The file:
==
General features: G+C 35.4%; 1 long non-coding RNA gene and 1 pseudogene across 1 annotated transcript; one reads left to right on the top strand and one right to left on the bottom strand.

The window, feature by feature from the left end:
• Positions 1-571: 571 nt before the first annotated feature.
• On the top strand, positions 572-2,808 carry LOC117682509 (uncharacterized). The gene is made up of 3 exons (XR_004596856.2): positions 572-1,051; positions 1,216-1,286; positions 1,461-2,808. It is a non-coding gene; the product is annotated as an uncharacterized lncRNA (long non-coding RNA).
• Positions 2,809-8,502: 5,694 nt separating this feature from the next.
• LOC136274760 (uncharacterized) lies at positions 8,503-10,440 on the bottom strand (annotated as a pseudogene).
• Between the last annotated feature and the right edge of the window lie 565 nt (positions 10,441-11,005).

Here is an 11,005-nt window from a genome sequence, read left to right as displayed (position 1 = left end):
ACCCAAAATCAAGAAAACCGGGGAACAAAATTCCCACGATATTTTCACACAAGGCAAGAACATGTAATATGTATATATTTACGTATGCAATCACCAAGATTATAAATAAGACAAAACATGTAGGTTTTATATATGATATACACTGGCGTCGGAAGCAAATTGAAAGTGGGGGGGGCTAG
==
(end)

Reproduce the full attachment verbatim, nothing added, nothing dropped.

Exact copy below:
General features: G+C 35.4%; 1 long non-coding RNA gene and 1 pseudogene across 1 annotated transcript; one reads left to right on the top strand and one right to left on the bottom strand.

The window, feature by feature from the left end:
• Positions 1-571: 571 nt before the first annotated feature.
• On the top strand, positions 572-2,808 carry LOC117682509 (uncharacterized). The gene is made up of 3 exons (XR_004596856.2): positions 572-1,051; positions 1,216-1,286; positions 1,461-2,808. It is a non-coding gene; the product is annotated as an uncharacterized lncRNA (long non-coding RNA).
• Positions 2,809-8,502: 5,694 nt separating this feature from the next.
• LOC136274760 (uncharacterized) lies at positions 8,503-10,440 on the bottom strand (annotated as a pseudogene).
• Between the last annotated feature and the right edge of the window lie 565 nt (positions 10,441-11,005).

Here is an 11,005-nt window from a genome sequence, read left to right as displayed (position 1 = left end):
ACCCAAAATCAAGAAAACCGGGGAACAAAATTCCCACGATATTTTCACACAAGGCAAGAACATGTAATATGTATATATTTACGTATGCAATCACCAAGATTATAAATAAGACAAAACATGTAGGTTTTATATATGATATACACTGGCGTCGGAAGCAAATTGAAAGTGGGGGGGGCTAG